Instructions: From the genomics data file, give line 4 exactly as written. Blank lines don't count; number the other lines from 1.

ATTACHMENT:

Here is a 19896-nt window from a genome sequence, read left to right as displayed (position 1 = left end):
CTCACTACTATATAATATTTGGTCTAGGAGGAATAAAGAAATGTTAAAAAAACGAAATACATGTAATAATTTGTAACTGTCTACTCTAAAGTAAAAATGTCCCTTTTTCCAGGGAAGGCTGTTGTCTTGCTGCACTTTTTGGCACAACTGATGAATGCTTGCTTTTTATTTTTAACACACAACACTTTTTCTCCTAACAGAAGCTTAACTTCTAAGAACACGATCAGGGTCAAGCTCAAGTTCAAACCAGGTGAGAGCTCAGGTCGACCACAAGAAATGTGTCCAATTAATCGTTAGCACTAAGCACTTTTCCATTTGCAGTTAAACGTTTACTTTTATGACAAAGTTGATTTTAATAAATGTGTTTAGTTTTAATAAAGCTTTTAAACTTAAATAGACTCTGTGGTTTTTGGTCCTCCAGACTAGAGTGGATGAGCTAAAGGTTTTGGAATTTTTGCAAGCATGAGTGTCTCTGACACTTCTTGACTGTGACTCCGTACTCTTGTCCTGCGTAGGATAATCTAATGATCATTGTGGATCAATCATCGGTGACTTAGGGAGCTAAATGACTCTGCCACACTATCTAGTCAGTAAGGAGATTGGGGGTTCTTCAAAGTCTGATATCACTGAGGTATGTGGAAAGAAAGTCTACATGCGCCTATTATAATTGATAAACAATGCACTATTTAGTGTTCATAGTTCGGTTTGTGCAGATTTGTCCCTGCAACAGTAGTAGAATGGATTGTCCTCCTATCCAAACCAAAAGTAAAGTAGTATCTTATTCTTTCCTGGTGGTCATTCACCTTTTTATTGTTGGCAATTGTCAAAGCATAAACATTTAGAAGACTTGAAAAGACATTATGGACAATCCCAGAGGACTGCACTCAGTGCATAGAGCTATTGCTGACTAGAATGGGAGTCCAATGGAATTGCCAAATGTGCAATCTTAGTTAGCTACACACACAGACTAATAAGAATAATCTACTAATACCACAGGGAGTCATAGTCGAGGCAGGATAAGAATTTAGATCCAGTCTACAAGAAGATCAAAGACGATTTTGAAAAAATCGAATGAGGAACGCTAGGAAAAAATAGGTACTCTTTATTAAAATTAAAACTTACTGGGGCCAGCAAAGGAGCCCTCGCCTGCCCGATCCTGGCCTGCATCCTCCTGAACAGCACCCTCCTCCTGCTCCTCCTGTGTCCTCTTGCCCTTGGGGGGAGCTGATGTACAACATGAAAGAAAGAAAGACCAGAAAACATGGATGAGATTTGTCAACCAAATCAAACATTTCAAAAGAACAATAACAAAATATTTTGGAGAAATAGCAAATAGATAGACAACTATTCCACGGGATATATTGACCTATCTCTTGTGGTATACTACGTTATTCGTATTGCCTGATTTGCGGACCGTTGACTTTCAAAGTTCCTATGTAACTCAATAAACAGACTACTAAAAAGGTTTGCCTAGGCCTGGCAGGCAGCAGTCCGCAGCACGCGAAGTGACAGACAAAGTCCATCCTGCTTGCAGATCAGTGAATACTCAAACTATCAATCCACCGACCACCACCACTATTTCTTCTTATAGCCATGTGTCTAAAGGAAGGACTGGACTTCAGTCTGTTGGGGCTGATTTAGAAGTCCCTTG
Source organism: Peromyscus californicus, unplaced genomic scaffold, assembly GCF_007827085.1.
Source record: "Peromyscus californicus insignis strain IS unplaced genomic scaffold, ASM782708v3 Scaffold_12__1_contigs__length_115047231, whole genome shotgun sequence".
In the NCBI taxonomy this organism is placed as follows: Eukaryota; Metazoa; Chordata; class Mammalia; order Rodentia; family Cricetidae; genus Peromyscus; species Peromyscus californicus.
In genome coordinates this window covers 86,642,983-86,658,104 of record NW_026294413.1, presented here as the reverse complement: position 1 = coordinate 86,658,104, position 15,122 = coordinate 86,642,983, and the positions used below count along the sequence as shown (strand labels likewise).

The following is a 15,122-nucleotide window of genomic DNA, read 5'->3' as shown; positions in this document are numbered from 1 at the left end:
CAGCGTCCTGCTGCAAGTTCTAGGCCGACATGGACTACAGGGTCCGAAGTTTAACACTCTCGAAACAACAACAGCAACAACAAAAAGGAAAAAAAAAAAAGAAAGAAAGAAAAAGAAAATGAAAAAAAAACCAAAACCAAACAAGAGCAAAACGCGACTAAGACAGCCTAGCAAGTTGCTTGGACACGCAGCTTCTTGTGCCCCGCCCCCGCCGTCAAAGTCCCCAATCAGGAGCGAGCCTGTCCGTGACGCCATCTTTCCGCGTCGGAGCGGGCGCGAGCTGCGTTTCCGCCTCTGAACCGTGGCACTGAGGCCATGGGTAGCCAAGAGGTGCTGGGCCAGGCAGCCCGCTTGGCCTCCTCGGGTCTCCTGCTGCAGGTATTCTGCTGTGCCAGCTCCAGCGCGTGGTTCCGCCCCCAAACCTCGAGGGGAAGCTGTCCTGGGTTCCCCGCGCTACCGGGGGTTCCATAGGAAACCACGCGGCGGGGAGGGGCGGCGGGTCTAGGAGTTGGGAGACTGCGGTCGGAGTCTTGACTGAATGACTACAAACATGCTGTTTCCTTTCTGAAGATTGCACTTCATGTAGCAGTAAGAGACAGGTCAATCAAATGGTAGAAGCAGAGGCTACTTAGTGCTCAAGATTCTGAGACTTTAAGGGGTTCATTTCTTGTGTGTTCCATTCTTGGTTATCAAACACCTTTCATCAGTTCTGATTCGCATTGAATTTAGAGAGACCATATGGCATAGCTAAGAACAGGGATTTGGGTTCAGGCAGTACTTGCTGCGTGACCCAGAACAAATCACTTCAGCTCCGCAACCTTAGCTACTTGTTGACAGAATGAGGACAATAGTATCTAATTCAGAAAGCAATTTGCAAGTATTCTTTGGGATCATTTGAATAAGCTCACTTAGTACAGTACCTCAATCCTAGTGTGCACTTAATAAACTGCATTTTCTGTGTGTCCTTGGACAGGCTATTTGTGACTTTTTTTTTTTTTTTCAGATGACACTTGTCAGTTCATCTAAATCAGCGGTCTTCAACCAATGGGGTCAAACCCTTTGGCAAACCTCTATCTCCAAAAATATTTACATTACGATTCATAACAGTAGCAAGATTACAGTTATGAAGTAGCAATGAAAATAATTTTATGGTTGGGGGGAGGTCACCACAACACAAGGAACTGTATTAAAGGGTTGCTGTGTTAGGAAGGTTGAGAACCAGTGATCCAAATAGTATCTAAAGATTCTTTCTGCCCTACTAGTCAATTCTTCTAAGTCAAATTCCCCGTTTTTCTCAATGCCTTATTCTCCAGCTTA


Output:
Source record: "Peromyscus californicus insignis strain IS unplaced genomic scaffold, ASM782708v3 Scaffold_12__1_contigs__length_115047231, whole genome shotgun sequence".